He picks up the latest issue of Poetry, reads it on the subway:
in his mother's garden, magnolia, hibiscus,
azalea, peony, pear, tulip, iris;
The words are meaningless to him, because he's never learned the names of flowers, can't identify them at all. Oh, he knows the rose of course, and he can identify sunflowers thanks to Van Gogh, and bloody daffodils, but beyond that he draws a blank. He has no idea, for instance, what a white hawthorn is, or an eglantine. And as for telling an azalea from a peony, forget it. (Is it possible to be flower blind? he wonders).
Not that this is his only failing. He's no good at telling trees apart, either, can't identify a single bird by its call. He's not even particularly good at naming colors.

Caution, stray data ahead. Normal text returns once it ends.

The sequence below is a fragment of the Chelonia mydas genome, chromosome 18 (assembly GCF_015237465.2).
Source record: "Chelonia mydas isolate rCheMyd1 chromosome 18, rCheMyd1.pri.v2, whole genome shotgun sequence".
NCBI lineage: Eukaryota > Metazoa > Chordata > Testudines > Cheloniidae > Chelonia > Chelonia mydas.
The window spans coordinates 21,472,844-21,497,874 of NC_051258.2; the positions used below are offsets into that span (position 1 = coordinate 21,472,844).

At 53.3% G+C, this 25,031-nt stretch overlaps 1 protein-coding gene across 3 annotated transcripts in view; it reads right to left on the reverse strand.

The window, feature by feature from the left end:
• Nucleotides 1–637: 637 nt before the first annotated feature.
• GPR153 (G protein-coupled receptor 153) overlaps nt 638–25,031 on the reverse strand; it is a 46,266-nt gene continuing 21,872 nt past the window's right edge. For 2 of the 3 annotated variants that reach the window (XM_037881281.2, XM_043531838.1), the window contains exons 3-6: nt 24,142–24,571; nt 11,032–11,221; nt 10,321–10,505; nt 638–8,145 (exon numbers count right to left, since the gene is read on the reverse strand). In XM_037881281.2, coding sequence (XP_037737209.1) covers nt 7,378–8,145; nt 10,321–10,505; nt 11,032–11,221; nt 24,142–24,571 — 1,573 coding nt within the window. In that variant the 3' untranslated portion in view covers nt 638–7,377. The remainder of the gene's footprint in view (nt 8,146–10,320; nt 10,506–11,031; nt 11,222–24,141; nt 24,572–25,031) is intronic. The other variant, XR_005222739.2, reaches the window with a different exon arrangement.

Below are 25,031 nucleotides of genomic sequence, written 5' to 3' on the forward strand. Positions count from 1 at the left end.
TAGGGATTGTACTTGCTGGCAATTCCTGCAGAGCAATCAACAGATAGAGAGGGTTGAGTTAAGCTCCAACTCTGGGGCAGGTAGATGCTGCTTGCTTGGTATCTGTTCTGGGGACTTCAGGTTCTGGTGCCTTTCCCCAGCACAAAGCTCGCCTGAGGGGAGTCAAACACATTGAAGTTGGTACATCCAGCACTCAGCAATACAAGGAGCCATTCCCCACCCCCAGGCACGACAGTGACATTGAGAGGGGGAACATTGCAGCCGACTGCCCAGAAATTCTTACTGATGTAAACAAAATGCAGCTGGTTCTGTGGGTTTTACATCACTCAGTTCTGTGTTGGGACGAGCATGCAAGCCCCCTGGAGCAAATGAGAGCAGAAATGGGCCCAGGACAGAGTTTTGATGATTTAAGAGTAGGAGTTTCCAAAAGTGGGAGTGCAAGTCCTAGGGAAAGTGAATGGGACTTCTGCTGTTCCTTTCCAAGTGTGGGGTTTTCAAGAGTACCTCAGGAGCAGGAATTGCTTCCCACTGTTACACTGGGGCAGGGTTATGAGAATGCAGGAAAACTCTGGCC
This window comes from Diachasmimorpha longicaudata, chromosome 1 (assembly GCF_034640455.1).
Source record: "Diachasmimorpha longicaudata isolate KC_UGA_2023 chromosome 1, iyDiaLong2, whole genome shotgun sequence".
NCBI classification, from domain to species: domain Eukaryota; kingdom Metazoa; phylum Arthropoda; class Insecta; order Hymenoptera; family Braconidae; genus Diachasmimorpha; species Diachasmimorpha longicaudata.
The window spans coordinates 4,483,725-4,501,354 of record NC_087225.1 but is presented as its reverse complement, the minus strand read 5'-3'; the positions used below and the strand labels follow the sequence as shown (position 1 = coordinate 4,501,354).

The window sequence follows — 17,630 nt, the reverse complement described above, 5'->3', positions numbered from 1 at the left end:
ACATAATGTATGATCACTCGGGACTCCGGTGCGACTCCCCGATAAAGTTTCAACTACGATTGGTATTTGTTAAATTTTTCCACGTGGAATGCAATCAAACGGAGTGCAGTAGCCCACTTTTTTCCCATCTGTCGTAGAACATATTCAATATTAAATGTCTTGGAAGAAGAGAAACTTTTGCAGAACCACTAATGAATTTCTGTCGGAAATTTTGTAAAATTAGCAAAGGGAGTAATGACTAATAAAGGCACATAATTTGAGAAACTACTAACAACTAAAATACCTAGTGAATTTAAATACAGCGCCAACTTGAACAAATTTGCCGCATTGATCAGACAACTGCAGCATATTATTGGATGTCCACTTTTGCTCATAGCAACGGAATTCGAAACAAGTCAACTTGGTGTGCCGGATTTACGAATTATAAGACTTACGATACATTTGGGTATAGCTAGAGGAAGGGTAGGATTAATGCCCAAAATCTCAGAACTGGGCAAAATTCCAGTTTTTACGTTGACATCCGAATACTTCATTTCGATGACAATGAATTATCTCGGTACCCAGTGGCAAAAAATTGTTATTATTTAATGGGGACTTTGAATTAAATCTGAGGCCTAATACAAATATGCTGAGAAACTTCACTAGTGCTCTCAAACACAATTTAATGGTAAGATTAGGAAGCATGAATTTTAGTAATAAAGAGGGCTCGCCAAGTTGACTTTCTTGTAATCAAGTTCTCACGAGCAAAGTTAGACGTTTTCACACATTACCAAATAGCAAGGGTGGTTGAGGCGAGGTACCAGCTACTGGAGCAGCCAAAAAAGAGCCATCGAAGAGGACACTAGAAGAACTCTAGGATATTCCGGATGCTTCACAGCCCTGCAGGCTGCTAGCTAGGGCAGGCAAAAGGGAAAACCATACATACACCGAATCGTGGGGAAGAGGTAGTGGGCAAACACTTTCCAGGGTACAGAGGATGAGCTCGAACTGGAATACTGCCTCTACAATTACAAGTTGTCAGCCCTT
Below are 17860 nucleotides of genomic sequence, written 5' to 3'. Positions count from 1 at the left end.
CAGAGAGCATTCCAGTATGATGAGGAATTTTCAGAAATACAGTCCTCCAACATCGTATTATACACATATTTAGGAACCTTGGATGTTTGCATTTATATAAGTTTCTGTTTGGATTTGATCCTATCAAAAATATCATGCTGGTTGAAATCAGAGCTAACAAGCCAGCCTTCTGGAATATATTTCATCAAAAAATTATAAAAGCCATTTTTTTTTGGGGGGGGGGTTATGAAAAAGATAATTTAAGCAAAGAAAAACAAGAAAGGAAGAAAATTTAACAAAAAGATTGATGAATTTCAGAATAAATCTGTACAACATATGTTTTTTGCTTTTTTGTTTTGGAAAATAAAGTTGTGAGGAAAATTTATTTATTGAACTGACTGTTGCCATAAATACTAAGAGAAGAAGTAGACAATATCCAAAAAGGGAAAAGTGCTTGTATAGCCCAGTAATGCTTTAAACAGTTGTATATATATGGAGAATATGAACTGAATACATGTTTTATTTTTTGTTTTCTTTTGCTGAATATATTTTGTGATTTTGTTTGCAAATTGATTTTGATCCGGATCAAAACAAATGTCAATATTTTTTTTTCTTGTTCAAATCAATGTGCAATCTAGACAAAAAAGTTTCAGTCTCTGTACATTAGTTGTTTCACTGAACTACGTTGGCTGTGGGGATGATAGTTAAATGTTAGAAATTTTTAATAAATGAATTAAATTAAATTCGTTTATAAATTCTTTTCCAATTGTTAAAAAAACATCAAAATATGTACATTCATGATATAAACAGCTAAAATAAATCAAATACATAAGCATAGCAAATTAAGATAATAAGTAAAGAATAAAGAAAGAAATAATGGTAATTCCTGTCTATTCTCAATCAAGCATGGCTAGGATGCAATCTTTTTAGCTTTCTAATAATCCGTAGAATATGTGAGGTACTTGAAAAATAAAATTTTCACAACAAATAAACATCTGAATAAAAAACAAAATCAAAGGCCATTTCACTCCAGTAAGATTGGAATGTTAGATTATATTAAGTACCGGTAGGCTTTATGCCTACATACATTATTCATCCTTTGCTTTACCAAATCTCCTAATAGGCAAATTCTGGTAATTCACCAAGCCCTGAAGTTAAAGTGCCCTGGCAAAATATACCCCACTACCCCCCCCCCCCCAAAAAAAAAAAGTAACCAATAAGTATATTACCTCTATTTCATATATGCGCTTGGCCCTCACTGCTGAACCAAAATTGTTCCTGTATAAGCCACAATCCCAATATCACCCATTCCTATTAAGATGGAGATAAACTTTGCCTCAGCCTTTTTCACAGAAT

For most people, of course, these would be minor failings, barely worth remarking. For a poet they are a serious handicap. Coming out of the station, he passes the flower shop on 72nd and Amsterdam. The rich variety of form and color, the myriad species of flowers that he cannot begin to name. It makes him miserable just looking at them.
He wonders if there's a course he can take to learn this stuff.
P.S. For those of you who may be tempted not to click the link, it turns out that Poetry is now available online - not just extracts, the whole thing - free (and right after I mailed in my check with the subscription too! Ah, well). So go, read and enjoy.